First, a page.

Nursing homes, CCRCs, skilled nursing facilities, and similar care delivery environments require numerous software systems to manage resident health. These include clinical systems such as electronic medical records (EMR), electronic medication administration records (eMAR) and electronic treatment administration records (eTAR), financial management and billing software for managing insurance claims, self-pay, and resident accounts, and software for reporting the minimum data set at Medicare/Medicaid-certified facilities. Some vendors offer all of these features in a single system, but the majority offer individual modules for different areas of care. These include:
- Point-of-Care: Interface for CNAs and other users to track resident care and health, such as activities of daily living, dehydration risk, skin issues, food intake, weight management, etc.
- Clinical / Charting: Full electronic medical records to document procedures and progress notes, input orders, and send/receive care summaries and transition of care documents.
- Minimum Data Set (MDS): For Medicare or Medicaid-certified retirement/nursing communities, the management and reporting of the MDS assessments for each resident are electronically tracked and usually integrated with the point-of-care and charting solutions.
- Medications Management: Full eMAR and eTAR, may also include barcode support for scanning of medications, drug-drug and drug-allergy interaction checks, and electronic prescribing. This system may or may not be included as part of a point-of-care or clinical module.
- Patient Scheduling: Scheduling, tracking, and management of resident visits with staff physicians, or at external facilities.
- Financials / Billing: Most long-term care software offers functionality similar to medical billing software for managing the billing and coding of patient appointments at internal or external facilities. These modules also usually offer a solution for managing resident accounts, including collections of monthly or annual resident fees, and sometimes also full accounting and management of residents’ finances.
- Marketing: Last but not least, many newer systems can track leads, manage email marketing lists and blasts, create status reports for next-of-kin, and also help with the management and tracking of referrals and/or pre-admissions.
Long-Term Care Software for Assisted / Independent Living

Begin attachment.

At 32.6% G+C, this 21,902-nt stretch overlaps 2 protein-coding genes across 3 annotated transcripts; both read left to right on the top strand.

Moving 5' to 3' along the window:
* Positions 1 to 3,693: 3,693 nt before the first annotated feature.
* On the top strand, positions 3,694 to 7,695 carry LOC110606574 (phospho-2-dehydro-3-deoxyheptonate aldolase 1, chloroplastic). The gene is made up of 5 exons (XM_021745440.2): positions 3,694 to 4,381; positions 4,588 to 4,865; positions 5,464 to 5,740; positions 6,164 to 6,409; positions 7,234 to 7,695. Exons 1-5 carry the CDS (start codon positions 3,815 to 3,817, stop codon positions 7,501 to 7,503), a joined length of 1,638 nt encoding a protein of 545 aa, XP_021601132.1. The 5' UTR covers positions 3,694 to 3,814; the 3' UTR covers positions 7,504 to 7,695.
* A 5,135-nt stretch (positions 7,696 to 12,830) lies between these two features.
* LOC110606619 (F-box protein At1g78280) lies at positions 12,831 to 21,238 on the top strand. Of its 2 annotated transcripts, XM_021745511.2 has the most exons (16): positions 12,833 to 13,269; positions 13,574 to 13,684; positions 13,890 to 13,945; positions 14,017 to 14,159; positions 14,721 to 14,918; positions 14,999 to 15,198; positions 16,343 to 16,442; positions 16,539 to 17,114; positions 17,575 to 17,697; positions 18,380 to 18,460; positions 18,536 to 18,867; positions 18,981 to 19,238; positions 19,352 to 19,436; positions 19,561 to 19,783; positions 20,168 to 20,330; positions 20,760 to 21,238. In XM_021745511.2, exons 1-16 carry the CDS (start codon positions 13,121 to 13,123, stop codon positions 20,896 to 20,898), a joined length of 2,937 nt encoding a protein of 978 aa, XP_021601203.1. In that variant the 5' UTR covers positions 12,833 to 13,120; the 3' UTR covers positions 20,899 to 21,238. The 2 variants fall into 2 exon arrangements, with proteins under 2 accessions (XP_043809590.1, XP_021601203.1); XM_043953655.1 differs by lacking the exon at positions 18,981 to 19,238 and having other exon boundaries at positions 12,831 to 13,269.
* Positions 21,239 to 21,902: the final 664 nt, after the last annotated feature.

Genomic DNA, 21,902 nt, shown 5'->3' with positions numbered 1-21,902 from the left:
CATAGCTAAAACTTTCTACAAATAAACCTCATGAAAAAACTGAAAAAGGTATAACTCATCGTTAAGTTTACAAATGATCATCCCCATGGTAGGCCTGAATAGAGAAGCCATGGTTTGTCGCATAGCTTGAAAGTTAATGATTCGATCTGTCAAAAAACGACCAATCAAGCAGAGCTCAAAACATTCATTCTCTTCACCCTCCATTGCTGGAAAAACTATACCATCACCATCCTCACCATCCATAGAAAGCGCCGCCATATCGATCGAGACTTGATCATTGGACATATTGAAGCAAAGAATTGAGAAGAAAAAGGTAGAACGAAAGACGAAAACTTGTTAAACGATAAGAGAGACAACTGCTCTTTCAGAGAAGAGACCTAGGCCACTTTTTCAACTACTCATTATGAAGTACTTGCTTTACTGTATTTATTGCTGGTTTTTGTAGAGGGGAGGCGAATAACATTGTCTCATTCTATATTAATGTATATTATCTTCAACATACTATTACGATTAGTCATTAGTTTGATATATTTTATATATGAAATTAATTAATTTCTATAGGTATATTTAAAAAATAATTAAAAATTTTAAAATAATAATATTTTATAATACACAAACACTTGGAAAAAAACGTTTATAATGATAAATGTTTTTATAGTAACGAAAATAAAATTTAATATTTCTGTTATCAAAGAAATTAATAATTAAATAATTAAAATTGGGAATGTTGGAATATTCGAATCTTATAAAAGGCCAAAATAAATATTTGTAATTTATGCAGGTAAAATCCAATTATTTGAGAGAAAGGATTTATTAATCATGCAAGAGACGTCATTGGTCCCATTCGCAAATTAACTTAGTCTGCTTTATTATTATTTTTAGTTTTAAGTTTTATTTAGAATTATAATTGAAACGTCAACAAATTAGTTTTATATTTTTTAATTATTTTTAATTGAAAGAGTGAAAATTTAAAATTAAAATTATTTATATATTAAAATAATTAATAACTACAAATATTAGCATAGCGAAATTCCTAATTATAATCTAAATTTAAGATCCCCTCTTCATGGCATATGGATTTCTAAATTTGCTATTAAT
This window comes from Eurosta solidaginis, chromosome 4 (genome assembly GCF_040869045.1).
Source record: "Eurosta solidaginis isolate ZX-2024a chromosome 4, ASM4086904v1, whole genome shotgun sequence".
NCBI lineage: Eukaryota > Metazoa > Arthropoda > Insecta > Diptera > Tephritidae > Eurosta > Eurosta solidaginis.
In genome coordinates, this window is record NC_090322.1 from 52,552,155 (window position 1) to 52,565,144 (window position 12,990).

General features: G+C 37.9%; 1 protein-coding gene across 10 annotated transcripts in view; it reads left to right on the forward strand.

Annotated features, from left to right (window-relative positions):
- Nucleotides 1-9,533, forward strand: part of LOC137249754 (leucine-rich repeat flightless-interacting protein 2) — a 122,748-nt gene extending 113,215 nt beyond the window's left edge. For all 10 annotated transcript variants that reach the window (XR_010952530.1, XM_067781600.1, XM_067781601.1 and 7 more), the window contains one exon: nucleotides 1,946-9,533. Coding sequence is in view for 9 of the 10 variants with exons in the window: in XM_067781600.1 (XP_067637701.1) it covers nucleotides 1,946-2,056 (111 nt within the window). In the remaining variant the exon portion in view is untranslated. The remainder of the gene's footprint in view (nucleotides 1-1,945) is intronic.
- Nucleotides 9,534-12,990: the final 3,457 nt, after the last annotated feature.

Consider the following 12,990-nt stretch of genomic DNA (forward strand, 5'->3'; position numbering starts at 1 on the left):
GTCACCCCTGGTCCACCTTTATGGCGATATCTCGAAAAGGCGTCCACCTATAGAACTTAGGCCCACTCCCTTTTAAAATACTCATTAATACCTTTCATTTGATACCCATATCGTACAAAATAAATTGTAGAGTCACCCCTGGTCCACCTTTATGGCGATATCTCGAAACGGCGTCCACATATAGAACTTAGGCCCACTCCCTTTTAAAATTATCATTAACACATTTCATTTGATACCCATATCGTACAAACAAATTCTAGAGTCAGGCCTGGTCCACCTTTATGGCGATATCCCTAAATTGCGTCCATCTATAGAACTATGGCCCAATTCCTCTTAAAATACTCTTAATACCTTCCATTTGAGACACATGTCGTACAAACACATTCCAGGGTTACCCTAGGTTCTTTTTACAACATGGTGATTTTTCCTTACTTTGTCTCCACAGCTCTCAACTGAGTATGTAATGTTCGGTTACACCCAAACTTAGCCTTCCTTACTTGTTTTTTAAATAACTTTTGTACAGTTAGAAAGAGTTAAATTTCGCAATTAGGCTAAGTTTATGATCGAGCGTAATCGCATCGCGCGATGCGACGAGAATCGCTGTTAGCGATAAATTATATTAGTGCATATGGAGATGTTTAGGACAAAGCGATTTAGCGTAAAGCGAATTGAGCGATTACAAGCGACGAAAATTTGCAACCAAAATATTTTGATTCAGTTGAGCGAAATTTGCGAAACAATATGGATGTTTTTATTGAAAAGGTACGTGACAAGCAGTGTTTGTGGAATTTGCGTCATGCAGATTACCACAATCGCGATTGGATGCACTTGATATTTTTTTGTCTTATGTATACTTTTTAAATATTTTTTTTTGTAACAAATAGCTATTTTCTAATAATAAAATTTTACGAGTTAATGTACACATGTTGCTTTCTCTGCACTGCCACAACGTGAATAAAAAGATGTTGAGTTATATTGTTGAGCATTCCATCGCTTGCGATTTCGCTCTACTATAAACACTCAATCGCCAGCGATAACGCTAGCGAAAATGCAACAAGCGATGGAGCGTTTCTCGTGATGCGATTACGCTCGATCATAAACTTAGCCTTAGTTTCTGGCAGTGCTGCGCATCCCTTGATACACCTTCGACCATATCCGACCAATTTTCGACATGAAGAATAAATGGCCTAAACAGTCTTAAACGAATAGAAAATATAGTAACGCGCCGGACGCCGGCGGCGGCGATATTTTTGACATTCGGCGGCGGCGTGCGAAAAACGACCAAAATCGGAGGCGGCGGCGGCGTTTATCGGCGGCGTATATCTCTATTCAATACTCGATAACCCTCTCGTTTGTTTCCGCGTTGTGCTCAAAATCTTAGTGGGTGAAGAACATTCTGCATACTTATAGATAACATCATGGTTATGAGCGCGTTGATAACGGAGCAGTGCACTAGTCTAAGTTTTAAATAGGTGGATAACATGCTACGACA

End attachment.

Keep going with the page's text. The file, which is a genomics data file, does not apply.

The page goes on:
While assisted and independent living facilities have many similarities to nursing homes, CCRCs, or SNFs — they all generally have large populations, bill similar entities, and manage similar workflows — ALFs (and especially ILFs) may not need the full spectrum of clinical functionality required by their cousin facilities. Long-term care software for ALFs and ILFs typically offer all of the functionality outlined above. ALFs and ILFs however aren’t certified by Medicare/Medicaid, and aren’t always responsible for managing residents’ care. That means most of these facilities don’t need an EMR or MDS system, though most vendors do offer it if required. Also, some ALFs may deploy a medications management or point-of-care system, depending upon the needs of their resident population.
Long-Term Care Software for Home Health Care
Software systems for home health care delivery require some of the same functionality as systems for facility-based long-term care — charting, eMAR, notes, orders, etc. — as well as tracking and task management features like electronic visit verification (EVV), GPS tracking, and more. Also, unlike systems for ALFs/ILFs or other facility-based care models, mobile access is absolutely essential for home health care workers. The majority of these systems are cloud-based, and offer either a mobile-optimized web interface or a native mobile application for iPad or Android tablets and smartphones. The functionality they offer, while similar to the above software categories, has features specific to home health workflows and reporting requirements:
- Point-of-Care: the point-of-care solution is the clinical interface offered by long-term care software for home health. It assists with the management and tracking of progress notes, health maintenance, the Outcome and Assessment Information Set (OASIS), Outcome-Based Quality Improvement (OBQI) reporting, Home Health Resource Group (HHRG) scoring, completion of HFCA/CMS Form 485, etc. Most systems also offer HL7 interfaces for communicating with other medical software systems, electronic signatures, secure internal messaging, medications management, and more.
- Scheduling: electronically manage and track mobile workers’ and patients’ appointments. Some systems also offer an online scheduling portal for appointment requests, cancellations, etc.